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Open Access Publications from the University of California

Screening for Ovarian Cancer: Updated Evidence Report and Systematic Review for the US Preventive Services Task Force.

  • Author(s): Henderson, Jillian T
  • Webber, Elizabeth M
  • Sawaya, George F
  • et al.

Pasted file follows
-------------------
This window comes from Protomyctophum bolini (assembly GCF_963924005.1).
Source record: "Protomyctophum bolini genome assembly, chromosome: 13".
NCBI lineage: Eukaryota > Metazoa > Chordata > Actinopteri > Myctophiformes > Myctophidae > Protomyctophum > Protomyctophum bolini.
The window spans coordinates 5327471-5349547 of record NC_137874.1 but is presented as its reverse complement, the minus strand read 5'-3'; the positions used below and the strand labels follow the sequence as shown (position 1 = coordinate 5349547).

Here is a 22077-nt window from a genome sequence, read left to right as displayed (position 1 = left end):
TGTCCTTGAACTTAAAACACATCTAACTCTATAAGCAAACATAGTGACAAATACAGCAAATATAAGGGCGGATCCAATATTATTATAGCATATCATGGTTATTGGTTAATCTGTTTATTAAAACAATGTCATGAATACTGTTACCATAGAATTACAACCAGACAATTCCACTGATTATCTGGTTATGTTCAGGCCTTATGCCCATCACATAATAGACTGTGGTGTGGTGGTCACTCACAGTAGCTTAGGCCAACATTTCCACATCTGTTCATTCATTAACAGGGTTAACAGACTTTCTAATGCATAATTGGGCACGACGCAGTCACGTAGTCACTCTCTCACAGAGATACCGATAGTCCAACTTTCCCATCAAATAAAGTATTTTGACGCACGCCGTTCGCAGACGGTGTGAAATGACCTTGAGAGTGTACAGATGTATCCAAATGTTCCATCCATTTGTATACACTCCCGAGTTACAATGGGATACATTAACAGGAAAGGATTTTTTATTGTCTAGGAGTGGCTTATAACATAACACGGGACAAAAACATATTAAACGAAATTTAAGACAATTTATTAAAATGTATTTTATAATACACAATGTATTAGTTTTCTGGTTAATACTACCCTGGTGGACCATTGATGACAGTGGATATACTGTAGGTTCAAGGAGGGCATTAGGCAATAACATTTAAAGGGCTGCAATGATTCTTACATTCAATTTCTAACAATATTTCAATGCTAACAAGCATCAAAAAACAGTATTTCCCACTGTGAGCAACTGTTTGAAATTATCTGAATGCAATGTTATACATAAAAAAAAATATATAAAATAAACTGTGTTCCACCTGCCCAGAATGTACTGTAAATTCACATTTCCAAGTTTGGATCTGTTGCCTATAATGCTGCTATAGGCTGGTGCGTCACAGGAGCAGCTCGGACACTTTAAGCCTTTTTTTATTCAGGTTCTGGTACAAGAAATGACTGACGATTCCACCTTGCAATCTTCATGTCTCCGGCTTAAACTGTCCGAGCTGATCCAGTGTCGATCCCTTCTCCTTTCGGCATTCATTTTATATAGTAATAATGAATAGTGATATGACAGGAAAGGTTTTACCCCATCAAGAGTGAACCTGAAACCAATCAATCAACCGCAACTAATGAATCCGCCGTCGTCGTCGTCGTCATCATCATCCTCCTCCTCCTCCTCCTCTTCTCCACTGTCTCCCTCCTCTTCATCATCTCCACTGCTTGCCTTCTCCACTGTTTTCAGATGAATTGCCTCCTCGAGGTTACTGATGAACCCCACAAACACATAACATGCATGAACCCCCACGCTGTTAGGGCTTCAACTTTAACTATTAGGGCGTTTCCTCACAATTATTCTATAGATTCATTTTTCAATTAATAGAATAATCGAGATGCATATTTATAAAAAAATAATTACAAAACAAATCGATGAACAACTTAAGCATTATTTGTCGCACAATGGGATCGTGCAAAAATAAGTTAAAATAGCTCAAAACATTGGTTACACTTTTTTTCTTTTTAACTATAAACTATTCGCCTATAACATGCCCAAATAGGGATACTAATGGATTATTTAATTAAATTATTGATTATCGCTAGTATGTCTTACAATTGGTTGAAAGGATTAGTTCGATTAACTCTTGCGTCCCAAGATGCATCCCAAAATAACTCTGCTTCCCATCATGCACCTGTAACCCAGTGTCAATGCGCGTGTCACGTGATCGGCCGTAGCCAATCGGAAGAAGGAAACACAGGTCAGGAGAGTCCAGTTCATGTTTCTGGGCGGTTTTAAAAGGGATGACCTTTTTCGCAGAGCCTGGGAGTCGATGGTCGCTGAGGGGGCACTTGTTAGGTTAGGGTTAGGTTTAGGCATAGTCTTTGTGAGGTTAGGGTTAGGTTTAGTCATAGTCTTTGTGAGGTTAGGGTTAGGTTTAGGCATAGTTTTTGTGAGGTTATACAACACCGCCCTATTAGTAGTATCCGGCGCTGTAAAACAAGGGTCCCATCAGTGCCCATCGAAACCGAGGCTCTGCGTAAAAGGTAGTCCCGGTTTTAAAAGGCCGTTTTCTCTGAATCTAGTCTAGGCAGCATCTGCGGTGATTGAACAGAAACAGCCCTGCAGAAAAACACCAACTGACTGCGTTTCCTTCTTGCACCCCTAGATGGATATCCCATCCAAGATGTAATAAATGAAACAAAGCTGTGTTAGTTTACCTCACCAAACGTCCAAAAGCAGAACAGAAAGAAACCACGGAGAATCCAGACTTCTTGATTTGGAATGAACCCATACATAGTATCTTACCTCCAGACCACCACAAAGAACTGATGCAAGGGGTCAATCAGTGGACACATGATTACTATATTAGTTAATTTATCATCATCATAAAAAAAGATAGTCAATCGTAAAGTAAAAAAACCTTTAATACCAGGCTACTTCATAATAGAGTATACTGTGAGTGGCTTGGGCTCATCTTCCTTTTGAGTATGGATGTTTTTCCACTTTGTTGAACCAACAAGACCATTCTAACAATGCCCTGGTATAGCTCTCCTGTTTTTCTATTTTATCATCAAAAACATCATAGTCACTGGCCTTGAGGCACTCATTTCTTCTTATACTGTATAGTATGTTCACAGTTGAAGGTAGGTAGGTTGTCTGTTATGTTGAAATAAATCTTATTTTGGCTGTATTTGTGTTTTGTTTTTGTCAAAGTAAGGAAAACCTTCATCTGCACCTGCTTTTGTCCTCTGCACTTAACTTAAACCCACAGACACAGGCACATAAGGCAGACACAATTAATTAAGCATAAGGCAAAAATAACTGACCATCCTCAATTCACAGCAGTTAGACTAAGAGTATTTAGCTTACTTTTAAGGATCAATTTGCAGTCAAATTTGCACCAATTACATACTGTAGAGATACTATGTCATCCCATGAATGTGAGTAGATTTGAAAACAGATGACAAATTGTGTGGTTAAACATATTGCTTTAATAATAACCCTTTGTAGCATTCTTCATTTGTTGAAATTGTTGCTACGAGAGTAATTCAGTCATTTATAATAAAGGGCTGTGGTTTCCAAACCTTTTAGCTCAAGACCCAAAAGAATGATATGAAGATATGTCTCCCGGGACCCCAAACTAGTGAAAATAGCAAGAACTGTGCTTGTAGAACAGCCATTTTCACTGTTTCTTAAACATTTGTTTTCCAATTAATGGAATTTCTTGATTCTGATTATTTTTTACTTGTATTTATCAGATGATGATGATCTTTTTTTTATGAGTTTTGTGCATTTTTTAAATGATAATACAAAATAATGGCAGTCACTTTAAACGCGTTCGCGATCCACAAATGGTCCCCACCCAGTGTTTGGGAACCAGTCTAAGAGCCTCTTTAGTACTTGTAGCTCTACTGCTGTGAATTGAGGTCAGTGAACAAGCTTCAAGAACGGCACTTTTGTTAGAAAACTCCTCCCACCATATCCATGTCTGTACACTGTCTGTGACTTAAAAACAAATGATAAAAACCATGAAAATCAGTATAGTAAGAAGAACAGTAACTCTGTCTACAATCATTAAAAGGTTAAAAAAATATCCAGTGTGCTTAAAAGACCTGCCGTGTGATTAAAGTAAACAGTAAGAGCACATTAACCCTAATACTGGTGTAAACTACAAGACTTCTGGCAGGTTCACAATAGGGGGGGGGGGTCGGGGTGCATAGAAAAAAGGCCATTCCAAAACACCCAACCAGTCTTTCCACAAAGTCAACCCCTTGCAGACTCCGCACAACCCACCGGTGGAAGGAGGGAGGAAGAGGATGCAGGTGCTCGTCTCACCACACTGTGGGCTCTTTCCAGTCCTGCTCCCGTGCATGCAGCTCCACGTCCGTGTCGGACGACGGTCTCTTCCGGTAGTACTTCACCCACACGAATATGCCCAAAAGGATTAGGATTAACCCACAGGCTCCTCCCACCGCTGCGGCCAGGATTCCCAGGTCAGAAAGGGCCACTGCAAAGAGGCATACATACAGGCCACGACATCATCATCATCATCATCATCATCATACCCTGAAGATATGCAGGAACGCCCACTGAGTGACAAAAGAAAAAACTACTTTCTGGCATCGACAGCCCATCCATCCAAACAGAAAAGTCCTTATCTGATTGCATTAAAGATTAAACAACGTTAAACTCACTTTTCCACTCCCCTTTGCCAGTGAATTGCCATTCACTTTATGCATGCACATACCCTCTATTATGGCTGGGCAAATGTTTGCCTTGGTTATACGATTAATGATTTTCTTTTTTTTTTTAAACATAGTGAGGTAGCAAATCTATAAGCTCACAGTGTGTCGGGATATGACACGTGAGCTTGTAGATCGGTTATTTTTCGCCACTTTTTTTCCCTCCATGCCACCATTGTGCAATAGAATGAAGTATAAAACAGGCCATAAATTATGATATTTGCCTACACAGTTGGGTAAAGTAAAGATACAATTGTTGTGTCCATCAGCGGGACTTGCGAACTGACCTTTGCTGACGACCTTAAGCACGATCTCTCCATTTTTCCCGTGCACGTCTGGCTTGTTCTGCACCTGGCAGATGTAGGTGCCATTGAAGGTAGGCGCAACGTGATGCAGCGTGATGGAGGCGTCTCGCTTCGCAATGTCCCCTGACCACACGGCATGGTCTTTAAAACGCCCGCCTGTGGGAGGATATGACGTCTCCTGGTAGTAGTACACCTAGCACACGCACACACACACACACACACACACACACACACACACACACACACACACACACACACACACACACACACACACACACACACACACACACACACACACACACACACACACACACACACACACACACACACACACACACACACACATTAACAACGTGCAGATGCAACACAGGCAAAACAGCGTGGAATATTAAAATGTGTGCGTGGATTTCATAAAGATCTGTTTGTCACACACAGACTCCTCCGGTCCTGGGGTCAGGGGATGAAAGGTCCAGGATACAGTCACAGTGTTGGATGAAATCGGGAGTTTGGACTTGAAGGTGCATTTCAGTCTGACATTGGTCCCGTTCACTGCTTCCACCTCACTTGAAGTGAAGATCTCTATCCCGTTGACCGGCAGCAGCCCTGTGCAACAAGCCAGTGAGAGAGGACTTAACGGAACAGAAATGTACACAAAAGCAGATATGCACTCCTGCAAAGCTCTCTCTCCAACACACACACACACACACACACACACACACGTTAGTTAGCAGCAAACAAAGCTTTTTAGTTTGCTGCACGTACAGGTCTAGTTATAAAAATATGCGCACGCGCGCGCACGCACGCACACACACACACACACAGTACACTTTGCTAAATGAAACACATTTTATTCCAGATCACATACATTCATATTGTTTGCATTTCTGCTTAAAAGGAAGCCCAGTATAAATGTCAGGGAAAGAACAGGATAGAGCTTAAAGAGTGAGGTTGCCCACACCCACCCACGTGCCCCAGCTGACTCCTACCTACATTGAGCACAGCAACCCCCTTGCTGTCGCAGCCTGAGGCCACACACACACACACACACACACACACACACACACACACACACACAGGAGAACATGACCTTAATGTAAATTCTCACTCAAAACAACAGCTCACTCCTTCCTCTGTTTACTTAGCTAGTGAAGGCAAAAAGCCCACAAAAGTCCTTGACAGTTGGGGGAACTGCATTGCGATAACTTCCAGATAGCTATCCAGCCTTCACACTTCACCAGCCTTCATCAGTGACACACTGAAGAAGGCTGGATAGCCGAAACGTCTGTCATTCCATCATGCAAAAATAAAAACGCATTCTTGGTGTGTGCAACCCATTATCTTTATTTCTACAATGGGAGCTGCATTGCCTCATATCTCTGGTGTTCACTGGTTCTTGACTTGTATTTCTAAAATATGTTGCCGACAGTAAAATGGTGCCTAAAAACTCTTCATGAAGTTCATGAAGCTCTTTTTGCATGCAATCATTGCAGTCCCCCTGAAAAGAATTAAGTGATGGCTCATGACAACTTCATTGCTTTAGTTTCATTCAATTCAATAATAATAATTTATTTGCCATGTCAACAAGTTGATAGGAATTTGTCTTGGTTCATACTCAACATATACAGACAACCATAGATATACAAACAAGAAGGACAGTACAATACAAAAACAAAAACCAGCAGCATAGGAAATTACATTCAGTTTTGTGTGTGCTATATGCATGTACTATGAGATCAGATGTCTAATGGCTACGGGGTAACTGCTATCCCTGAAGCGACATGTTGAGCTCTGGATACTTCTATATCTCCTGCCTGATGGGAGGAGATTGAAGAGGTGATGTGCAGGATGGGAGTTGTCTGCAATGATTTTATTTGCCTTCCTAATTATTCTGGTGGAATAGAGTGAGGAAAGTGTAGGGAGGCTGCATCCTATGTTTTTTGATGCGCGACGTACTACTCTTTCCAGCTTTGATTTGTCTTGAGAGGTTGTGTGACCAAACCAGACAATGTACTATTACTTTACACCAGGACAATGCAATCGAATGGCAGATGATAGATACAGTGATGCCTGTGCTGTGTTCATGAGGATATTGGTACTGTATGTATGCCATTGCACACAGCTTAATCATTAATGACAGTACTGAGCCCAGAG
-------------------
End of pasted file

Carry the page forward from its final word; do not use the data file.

Importance:Ovarian cancer is relatively rare but the fifth-leading cause of cancer mortality among United States women. Objective:To systematically review evidence on benefits and harms of ovarian cancer screening among average-risk women to inform the United States Preventive Services Task Force. Data Sources:MEDLINE, PubMed, Cochrane Collaboration Registry of Controlled Trials; studies published in English from January 1, 2003, through January 31, 2017; ongoing surveillance in targeted publications through November 22, 2017. Study Selection:Randomized clinical trials of ovarian cancer screening in average-risk women that reported mortality or quality-of-life outcomes. Interventions included transvaginal ultrasound, cancer antigen 125 (CA-125) testing, or their combination. Comparators were usual care or no screening. Data Extraction and Synthesis:Independent critical appraisal and data abstraction by 2 reviewers. Meta-analytic pooling of results was not conducted because of the small number of studies and heterogeneity of interventions. Main Outcomes and Measures:Ovarian cancer mortality, false-positive screening results and surgery, surgical complications, and psychological effects of screening. Results:Four trials (N = 293 587) were included; of these, 3 (n = 293 038) assessed ovarian cancer mortality, and 1 (n = 549) reported only on psychological outcomes. Evaluated screening interventions included transvaginal ultrasound alone, transvaginal ultrasound plus CA-125 testing, and CA-125 testing alone. Test positivity for CA-125 was defined by a fixed serum level cutpoint or by a proprietary risk algorithm based on CA-125 level, change in CA-125 level over time, and age (risk of ovarian cancer algorithm [ROCA]). No trial found a significant difference in ovarian cancer mortality with screening. In the 2 large screening trials (PLCO and UKCTOCS, n = 271 103), there was not a statistically significant difference in complete intention-to-screen analyses of ovarian, fallopian, and peritoneal cancer cases associated with screening (PLCO: rate ratio, 1.18 [95% CI, 0.82-1.71]; UKCTOCS: hazard ratio [HR], 0.91 [95% CI, 0.76-1.09] for transvaginal ultrasound and HR, 0.89 [95% CI, 0.74-1.08] for CA-125 ROCA). Within these 2 trials, screening led to surgery for suspected ovarian cancer in 1% of women without cancer for CA-125 ROCA and in 3% for transvaginal ultrasound with or without CA-125 screening, with major complications occurring among 3% to 15% of surgery. Evidence on psychological harms was limited but nonsignificant except in the case of repeat follow-up scans and tests, which increased the risk of psychological morbidity in a subsample of UKCTOCS participants based on the General Health Questionnaire 12 (score ≥4) (odds ratio, 1.28 [95% CI, 1.18-1.39]). Conclusions and Relevance:In randomized trials conducted among average-risk, asymptomatic women, ovarian cancer mortality did not significantly differ between screened women and those with no screening or in usual care. Screening harms included surgery (with major surgical complications) in women found to not have cancer. Further research is needed to identify effective approaches for reducing ovarian cancer incidence and mortality.

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